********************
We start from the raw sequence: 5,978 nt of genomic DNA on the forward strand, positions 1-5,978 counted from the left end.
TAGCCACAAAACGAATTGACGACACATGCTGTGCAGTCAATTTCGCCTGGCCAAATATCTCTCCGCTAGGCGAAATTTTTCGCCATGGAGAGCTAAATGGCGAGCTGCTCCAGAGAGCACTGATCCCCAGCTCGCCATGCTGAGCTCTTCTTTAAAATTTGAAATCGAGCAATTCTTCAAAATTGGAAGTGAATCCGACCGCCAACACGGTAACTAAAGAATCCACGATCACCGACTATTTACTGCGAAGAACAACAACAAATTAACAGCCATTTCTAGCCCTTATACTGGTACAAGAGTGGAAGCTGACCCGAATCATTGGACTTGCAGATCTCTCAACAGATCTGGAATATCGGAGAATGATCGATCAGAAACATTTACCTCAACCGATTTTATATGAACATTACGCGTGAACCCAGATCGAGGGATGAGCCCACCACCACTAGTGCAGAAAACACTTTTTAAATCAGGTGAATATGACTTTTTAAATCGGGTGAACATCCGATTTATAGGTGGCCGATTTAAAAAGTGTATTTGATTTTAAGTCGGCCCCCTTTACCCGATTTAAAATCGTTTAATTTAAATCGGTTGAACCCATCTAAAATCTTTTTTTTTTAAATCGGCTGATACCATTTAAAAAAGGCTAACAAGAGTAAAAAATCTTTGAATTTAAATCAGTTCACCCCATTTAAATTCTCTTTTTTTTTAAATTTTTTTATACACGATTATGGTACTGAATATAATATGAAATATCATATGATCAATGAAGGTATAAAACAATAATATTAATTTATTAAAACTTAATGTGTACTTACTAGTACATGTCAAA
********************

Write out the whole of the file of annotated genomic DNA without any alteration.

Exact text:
We start from the raw sequence: 5,978 nt of genomic DNA on the forward strand, positions 1-5,978 counted from the left end.
TAGCCACAAAACGAATTGACGACACATGCTGTGCAGTCAATTTCGCCTGGCCAAATATCTCTCCGCTAGGCGAAATTTTTCGCCATGGAGAGCTAAATGGCGAGCTGCTCCAGAGAGCACTGATCCCCAGCTCGCCATGCTGAGCTCTTCTTTAAAATTTGAAATCGAGCAATTCTTCAAAATTGGAAGTGAATCCGACCGCCAACACGGTAACTAAAGAATCCACGATCACCGACTATTTACTGCGAAGAACAACAACAAATTAACAGCCATTTCTAGCCCTTATACTGGTACAAGAGTGGAAGCTGACCCGAATCATTGGACTTGCAGATCTCTCAACAGATCTGGAATATCGGAGAATGATCGATCAGAAACATTTACCTCAACCGATTTTATATGAACATTACGCGTGAACCCAGATCGAGGGATGAGCCCACCACCACTAGTGCAGAAAACACTTTTTAAATCAGGTGAATATGACTTTTTAAATCGGGTGAACATCCGATTTATAGGTGGCCGATTTAAAAAGTGTATTTGATTTTAAGTCGGCCCCCTTTACCCGATTTAAAATCGTTTAATTTAAATCGGTTGAACCCATCTAAAATCTTTTTTTTTTAAATCGGCTGATACCATTTAAAAAAGGCTAACAAGAGTAAAAAATCTTTGAATTTAAATCAGTTCACCCCATTTAAATTCTCTTTTTTTTTAAATTTTTTTATACACGATTATGGTACTGAATATAATATGAAATATCATATGATCAATGAAGGTATAAAACAATAATATTAATTTATTAAAACTTAATGTGTACTTACTAGTACATGTCAAA